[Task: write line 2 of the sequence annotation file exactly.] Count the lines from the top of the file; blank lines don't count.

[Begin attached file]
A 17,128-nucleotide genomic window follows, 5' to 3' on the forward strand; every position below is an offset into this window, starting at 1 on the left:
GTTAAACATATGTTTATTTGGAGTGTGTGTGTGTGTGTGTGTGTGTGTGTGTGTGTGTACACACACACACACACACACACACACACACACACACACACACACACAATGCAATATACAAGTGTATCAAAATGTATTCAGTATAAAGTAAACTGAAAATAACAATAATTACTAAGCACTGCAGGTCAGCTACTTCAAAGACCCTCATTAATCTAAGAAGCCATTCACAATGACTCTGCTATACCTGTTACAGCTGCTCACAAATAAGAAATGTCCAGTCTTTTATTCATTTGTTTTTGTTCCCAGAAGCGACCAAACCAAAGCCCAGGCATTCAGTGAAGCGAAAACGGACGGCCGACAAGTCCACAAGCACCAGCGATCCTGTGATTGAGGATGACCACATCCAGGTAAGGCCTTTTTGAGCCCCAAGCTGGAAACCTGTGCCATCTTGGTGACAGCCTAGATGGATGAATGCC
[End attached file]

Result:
GTTAAACATATGTTTATTTGGAGTGTGTGTGTGTGTGTGTGTGTGTGTGTGTGTGTGTACACACACACACACACACACACACACACACACACACACACACACACAATGCAATATACAAGTGTATCAAAATGTATTCAGTATAAAGTAAACTGAAAATAACAATAATTACTAAGCACTGCAGGTCAGCTACTTCAAAGACCCTCATTAATCTAAGAAGCCATTCACAATGACTCTGCTATACCTGTTACAGCTGCTCACAAATAAGAAATGTCCAGTCTTTTATTCATTTGTTTTTGTTCCCAGAAGCGACCAAACCAAAGCCCAGGCATTCAGTGAAGCGAAAACGGACGGCCGACAAGTCCACAAGCACCAGCGATCCTGTGATTGAGGATGACCACATCCAGGTAAGGCCTTTTTGAGCCCCAAGCTGGAAACCTGTGCCATCTTGGTGACAGCCTAGATGGATGAATGCC